Coronavirus stimulates RV sales and rentals | Don Brunell

Recreational vehicles rentals have increased 650 percent this year.

Don Brunell

Interestingly, while restaurants and airlines continue to be clobbered by the coronavirus, recreational vehicle (RV) sales and rentals are taking off. People have switched their travel preferences to minimize their Covid-19 exposure.

Travel trailers and motorhomes are iconic symbols of campgrounds in our “Great Outdoors”. Meanwhile, outdoor recreation increased once the initial lockdowns to prevent the spread of Covid-19 lifted.

Before the pandemic came ashore in the US, the number of active camping households was increasing and reached 1.4 million in 2018. In effect, outdoor recreation was social distancing before “social distancing” had a name. As travelers try to keep their separation and avoid crowds, recreational vehicles (RV) rentals have increased 650 percent this year, CNET’s Road/Show reports.

Buying an RV is expensive. They cost between $10,000 and $300,000 depending on the style and features. A moderately-equipped camper trailer pulled behind a truck might cost $20,000, while a fifth-wheel may be $40,000. Most motorhome prices usually start around $100,000, CampReport.com reports.

Despite the price tags, RV Industry Association President Craig Kirby reports

RV manufacturers experienced strong consumer growth over the past 10 years, but the recent soar in consumer interest in ‘RVing’ driven by the COVID-19 pandemic has led to a marked increase in RV shipments to meet the incredibly strong order activity at the retail level.” That’s a long way of saying business is good and getting better.

“This new forecast confirms what we have been seeing across the country as people turn to RVs as a way to have the freedom to travel and experience an active outdoor lifestyle while also controlling their environment,” Kirby added. In other words, enjoying the comforts and necessities of home while sleeping in the woods.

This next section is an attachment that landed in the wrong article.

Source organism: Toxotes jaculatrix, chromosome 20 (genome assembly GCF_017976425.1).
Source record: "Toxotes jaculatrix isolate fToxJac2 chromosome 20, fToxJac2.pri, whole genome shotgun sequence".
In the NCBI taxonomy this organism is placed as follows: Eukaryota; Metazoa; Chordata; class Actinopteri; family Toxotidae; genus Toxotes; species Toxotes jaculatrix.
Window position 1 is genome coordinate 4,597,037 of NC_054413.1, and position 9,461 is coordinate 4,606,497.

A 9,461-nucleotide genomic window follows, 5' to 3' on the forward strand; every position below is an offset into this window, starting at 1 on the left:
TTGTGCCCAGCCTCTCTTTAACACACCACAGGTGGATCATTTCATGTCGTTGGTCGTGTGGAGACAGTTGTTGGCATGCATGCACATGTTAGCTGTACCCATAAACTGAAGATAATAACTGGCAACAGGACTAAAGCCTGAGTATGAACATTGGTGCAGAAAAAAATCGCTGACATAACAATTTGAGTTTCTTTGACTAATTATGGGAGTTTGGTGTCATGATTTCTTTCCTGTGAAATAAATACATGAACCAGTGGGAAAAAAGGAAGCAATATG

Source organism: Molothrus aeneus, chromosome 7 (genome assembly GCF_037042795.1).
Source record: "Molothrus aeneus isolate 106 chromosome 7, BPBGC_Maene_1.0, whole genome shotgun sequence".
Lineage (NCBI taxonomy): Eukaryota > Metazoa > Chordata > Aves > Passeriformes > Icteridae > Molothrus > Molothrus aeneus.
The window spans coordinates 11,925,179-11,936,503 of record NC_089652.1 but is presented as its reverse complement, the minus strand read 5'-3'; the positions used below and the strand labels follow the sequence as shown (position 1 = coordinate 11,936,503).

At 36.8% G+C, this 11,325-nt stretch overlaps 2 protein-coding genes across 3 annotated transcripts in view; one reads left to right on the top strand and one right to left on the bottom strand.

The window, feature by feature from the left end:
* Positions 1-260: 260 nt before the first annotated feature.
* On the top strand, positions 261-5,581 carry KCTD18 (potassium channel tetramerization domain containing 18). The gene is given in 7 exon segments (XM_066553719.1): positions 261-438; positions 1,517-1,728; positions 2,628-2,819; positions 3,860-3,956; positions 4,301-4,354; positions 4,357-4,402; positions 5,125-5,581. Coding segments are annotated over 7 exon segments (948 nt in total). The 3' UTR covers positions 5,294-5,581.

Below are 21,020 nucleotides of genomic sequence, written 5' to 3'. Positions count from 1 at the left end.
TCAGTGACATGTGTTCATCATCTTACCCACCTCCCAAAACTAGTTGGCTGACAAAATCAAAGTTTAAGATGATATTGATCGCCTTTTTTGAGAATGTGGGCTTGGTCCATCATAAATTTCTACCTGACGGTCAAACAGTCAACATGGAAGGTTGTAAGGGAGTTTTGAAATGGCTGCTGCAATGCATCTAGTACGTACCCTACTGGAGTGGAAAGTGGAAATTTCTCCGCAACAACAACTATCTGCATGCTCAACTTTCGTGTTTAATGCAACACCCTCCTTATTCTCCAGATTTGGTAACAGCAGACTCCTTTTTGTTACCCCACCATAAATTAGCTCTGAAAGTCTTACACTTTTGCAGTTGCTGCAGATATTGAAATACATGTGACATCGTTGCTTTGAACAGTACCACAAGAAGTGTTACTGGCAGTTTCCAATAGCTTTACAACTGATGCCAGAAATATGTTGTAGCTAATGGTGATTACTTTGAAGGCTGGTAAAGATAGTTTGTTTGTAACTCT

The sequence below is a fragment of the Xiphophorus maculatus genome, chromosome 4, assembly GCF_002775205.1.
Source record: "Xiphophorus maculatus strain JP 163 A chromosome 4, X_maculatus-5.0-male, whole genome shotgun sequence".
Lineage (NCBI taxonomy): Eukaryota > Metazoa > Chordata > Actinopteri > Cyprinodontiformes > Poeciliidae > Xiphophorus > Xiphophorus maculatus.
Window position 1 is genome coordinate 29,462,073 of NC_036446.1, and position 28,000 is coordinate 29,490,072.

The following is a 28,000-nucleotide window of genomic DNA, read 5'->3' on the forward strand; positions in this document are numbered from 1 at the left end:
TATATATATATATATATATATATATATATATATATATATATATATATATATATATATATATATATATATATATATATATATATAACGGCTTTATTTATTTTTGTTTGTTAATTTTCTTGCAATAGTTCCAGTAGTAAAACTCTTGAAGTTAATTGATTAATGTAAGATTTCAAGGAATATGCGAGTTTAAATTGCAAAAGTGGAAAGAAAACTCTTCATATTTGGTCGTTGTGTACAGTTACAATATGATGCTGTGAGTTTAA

RV shipments are expected to surpass 400,000 units by the end of 2020 and grow by 20 percent in 2021 (more than 500,000 units), the RV Industry Association estimates.

The RV industry’s 400 manufacturers and suppliers generate an estimated $114 billion to our economy each year. The good news is 98 percent of all RVs are “Made in America.” The United States produces approximately 60 percent of RVs worldwide.

Business Insider (BI) reported RVs are becoming the go-to-vacation for many Americans coming out of coronavirus lockdown. Lower gas prices helped fueled RV growth this year. AAA finds Washington’s statewide average for the cost of a gallon of gas is 50 cents lower than a year ago.

According to a study conducted by Kampgrounds of America (KOA), which runs a series of privately owned campgrounds, 34 percent of prospective U.S. and Canada-based campers say that road trips will be the safest form of travel. This increasing interest in road trips may also lead to 46 million Americans taking an RV trip this year. Analysts see the trend continuing once the coronavirus passes.

RVs also provide the ability for people to work and students to learn remotely especially with high speed internet and rapidly expanding coverage.

Stanford economist Nicholas Bloom believes new “working-from-home economy,” is likely to continue long past the coronavirus pandemic.